So CAN you use last year’ sun cream ?

How much should you re­ally spend — and all your other burn­ing ques­tions an­swered...

Daily Mail - - Femail Magazine -

Do you need dif­fer­ent for­mu­la­tions for your face and body? What IS the dif­fer­ence be­tween a min­eral sun­screen and a chem­i­cal one? And could your sun cream be toxic to the en­vi­ron­ment? Claire Coleman an­swers all your ques­tions . . .


SALES of sun care prod­ucts in Western Europe rose 2.1 per cent to more than £2.1 bil­lion in 2016 and we spend over £388 mil­lion a year on them in the UK alone. But Can­cer Re­search UK sta­tis­tics show melanoma skin can­cer is on the rise, with 15,400 peo­ple di­ag­nosed every year.

Given that we’re all far bet­ter at slap­ping on sun cream than we used to be, it’s easy to doubt how well it’s pro­tect­ing us.

But ac­cord­ing to Fiona Os­gun of Can­cer Re­search UK, our ex­pec­ta­tions are to blame be­cause we over­es­ti­mate what sun­cream can do.

‘If you’re sun­bathing to get a tan, there is no safe way to pro­tect your skin,’ she says. ‘Peo­ple think that once they’ve put sun­screen on they’re bul­let­proof, but it’s a false sense of se­cu­rity.’

The Sun Pro­tec­tion Fac­tor (SPF) in your sun cream re­lates to UVB, the rays that burn skin. It mul­ti­plies your nat­u­ral pro­tec­tion against burn­ing. So if your bare skin would nor­mally go red af­ter ten min­utes in the sun, SPF 20 will mul­ti­ply that num­ber by 20 — so if it’s ap­plied prop­erly, it would be about 200 min­utes be­fore your skin turned red.

Sim­i­larly, the five star sys­tem re­lates to UVA, the rays that have a role to play in age­ing and skin can­cer, and show how much pro­tec­tion from them you’re get­ting. The more stars, the bet­ter the pro­tec­tion pro­vided.

But no cream gives to­tal pro­tec­tion, says Fiona. ‘You also need to cover up with cloth­ing — hats, sun­glasses, some­thing over your shoul­ders — and stay in the shade dur­ing the hottest part of the day.’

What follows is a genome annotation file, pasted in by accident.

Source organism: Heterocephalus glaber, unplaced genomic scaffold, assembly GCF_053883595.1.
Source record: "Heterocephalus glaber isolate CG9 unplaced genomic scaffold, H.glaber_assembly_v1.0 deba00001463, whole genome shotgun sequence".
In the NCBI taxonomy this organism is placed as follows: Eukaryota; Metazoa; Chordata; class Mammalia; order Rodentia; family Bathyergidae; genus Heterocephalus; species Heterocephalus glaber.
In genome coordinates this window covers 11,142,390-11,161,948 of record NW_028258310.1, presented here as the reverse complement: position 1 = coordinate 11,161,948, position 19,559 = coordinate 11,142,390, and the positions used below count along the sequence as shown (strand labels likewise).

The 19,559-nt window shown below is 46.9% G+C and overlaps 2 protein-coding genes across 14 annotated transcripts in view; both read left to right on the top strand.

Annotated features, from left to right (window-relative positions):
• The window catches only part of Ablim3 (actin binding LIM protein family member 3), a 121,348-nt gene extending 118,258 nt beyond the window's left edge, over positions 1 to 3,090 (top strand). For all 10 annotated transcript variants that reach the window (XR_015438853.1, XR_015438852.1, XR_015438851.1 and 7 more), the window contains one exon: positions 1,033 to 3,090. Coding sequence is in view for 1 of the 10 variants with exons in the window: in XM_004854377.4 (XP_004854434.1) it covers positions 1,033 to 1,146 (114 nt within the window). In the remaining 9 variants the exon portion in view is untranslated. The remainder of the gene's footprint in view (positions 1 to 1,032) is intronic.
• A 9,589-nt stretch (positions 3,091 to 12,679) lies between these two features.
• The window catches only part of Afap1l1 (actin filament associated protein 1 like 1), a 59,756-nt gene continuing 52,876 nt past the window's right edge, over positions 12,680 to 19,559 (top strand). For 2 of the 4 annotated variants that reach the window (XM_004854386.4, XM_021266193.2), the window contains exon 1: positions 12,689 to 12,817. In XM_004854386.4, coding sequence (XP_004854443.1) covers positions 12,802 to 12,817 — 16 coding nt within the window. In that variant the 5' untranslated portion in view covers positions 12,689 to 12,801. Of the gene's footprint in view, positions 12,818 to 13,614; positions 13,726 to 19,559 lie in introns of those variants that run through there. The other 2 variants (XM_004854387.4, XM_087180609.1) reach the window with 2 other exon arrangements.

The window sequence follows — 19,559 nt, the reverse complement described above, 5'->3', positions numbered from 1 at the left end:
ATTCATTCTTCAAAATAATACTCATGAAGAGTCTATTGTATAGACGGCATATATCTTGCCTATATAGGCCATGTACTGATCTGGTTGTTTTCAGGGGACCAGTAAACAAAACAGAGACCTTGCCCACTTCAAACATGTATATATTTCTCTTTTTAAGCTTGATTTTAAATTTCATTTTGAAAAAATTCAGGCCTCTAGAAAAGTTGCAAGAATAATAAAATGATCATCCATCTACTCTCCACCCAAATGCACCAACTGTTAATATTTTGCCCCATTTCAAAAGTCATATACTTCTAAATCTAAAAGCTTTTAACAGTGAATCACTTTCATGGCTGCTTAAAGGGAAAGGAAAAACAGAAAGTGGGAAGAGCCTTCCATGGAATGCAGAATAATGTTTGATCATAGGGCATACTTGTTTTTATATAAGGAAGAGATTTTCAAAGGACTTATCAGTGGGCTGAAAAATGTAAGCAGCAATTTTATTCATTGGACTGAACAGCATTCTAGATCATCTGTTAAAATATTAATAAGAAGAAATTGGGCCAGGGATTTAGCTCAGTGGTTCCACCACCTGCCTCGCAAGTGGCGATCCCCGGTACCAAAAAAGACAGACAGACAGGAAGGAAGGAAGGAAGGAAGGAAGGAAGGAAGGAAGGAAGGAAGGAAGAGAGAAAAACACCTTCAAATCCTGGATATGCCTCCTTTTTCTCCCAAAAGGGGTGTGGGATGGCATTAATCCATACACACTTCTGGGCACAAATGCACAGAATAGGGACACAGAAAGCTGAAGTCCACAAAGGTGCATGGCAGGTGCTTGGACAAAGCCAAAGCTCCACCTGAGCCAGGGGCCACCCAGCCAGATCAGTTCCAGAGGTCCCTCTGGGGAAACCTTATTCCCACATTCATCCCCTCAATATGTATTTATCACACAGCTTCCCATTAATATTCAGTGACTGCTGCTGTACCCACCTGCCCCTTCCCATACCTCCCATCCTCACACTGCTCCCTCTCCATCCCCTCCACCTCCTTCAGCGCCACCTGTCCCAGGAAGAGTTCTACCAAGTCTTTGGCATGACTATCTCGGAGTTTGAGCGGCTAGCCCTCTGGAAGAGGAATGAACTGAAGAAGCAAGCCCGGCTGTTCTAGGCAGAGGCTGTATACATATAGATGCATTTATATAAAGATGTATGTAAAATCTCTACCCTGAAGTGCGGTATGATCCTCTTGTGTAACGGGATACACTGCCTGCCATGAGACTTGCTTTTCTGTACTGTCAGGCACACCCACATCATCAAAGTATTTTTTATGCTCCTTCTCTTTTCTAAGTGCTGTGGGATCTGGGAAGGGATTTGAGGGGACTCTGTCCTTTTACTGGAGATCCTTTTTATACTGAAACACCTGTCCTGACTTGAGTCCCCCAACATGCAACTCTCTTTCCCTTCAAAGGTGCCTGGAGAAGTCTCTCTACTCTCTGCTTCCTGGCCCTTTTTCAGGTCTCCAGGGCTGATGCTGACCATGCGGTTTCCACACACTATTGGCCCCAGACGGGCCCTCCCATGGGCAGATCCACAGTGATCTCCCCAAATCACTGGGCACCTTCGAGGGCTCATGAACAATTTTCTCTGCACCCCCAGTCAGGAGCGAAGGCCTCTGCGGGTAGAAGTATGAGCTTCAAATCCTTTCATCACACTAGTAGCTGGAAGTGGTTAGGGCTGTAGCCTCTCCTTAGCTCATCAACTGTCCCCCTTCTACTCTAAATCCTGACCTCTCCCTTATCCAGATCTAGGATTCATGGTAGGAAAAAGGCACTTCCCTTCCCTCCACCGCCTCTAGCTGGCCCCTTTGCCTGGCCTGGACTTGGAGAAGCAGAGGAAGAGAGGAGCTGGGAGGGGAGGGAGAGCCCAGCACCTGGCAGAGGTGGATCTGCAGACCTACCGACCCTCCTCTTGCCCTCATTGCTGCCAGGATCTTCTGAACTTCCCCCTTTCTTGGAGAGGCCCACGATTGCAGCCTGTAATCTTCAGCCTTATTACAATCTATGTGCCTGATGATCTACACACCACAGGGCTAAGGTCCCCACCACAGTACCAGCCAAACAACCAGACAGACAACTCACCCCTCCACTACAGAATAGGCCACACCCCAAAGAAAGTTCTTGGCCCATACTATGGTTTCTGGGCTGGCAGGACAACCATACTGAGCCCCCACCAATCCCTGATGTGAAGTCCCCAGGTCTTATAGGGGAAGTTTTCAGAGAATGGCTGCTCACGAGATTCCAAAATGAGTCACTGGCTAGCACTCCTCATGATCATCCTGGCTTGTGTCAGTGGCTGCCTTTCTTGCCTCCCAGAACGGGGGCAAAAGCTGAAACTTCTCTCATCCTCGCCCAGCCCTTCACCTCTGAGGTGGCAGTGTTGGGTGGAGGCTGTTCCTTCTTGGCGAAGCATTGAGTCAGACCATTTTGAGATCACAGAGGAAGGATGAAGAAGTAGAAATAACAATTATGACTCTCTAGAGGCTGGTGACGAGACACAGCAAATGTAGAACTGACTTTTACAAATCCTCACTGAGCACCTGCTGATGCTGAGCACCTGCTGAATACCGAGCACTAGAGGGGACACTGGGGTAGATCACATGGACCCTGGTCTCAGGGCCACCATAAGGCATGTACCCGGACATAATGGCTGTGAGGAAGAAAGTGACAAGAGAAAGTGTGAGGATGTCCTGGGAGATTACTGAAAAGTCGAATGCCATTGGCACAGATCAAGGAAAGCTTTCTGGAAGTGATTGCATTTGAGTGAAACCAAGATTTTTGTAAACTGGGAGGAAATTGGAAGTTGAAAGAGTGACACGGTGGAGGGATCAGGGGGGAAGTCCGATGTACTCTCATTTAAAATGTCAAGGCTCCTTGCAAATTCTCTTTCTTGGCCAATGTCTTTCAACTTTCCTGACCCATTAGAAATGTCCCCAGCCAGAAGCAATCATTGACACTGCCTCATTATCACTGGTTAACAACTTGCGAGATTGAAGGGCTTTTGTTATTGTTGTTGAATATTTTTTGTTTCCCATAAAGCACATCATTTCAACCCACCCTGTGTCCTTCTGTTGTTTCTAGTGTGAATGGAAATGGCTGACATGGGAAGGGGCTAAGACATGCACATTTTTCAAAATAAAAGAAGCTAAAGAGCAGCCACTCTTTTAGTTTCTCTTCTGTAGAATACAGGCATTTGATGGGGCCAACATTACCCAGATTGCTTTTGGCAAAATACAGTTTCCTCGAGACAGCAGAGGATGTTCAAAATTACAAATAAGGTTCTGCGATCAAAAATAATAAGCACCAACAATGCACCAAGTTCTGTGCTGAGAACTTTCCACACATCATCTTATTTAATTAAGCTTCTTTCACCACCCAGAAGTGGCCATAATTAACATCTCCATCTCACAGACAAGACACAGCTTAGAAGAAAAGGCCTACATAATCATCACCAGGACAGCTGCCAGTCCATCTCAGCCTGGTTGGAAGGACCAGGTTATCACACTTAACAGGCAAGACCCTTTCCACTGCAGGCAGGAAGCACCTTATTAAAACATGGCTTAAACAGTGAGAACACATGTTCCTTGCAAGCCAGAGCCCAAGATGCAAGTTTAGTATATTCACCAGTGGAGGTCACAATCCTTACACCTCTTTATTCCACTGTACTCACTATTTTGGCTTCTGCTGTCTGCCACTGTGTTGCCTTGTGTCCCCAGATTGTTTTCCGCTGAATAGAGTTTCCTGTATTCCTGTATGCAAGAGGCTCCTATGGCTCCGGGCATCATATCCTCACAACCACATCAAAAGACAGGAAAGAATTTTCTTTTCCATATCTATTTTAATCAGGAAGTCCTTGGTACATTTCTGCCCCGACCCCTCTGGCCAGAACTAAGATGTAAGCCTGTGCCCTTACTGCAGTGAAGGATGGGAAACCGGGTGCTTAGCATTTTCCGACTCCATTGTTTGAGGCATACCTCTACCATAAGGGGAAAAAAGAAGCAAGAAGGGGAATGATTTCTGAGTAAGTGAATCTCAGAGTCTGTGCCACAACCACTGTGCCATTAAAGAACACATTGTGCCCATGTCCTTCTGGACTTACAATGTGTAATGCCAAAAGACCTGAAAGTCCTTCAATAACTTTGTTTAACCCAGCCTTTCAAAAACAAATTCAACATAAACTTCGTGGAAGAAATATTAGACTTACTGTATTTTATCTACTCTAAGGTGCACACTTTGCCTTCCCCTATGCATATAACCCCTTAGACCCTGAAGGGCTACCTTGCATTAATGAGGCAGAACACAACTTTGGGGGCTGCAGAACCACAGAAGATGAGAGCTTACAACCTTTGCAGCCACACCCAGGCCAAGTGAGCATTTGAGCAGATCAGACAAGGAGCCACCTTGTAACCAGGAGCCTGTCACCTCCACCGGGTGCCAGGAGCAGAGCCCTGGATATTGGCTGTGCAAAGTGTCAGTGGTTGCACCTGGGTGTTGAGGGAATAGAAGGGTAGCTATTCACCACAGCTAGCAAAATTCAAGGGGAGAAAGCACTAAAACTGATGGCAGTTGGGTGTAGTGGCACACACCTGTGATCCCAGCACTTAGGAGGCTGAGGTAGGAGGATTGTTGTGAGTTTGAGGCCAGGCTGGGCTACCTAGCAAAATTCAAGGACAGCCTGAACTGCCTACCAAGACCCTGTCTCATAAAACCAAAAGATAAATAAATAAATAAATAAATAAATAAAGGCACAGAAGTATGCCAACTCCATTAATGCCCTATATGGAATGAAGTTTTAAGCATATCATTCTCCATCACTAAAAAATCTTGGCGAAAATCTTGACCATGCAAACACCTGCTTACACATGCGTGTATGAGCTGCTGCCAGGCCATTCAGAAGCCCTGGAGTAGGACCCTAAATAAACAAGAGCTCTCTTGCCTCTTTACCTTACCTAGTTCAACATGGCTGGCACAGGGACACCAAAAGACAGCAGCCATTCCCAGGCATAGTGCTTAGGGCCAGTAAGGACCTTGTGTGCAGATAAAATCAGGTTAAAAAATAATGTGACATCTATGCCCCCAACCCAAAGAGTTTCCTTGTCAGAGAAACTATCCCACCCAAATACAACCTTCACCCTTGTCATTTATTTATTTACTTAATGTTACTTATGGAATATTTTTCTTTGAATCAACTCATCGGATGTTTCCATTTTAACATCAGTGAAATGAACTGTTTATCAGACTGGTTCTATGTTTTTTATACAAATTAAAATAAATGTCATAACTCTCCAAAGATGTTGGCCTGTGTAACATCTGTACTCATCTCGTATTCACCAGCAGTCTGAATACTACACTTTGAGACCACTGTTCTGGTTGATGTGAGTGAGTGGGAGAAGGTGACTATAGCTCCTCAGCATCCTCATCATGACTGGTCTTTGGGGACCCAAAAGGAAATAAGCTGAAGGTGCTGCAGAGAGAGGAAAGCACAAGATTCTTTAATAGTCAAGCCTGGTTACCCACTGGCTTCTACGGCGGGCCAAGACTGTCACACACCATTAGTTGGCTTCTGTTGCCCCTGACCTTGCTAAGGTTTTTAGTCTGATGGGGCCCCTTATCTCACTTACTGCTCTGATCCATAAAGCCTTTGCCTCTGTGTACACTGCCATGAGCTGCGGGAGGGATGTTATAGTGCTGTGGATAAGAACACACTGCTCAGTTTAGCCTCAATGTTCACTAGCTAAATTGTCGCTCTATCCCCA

MIN­ERAL sun pro­tec­tion usu­ally con­tains zinc ox­ide, ti­ta­nium diox­ide or iron ox­ide, which forms a phys­i­cal bar­rier against the sun’s rays by bounc­ing light off the skin.

Chem­i­cal sun fil­ters, which are what most sun creams con­tain, have in­gre­di­ents with names such as ho­mos­alate, oc­tocry­lene and octi­nox­ate. They work by ab­sorb­ing the sun’s UV en­ergy and con­vert­ing it into heat, which is re­leased from the skin. Both types work but der­ma­tol­o­gists of­ten favour min­eral pro­tec­tion.

‘ It is less prone to caus­ing ir­ri­ta­tion or spots,’ says der­ma­tol­o­gist Dr Sam Bunt­ing. ‘Chem­i­cal sun fil­ters can break down in the sun into in­gre­di­ents that may clog the skin.’

She sug­gests us­ing prod­ucts based on zinc ox­ide. ‘ It has dif­fer­ent colour prop­er­ties from ti­ta­nium diox­ide, so you tend not to get the chalky white fin­ish.’


AN ES­TI­MATED 14,000 tons of sun­screen are washed into the oceans each year, which is bad for the ma­rine en­vi­ron­ment. This year, Hawaii was the first U.S. state to pass a bill ban­ning sun­screens con­tain­ing two in­gre­di­ents — oxy­ben­zone (also known as ben­zophe­none-3) and octi­nox­ate (also known as octyl methoxycin­na­mate and ethyl­hexyl methoxycin­na­mate) — be­cause they harm coral reefs.

Some stud­ies have sug­gested these chem­i­cals could po­ten­tially al­ter the gen­der of fish and in­ter­fere with nor­mal bi­o­log­i­cal func­tions of ma­rine life.‘ These UV fil­ters tend not to be widely used in Europe be­cause they’re not the best avail­able,’ says Antony Young, Pro­fes­sor of Ex­per­i­men­tal Pho­to­bi­ol­ogy at St John’s In­sti­tute of Der­ma­tol­ogy, King’s Col­lege Lon­don.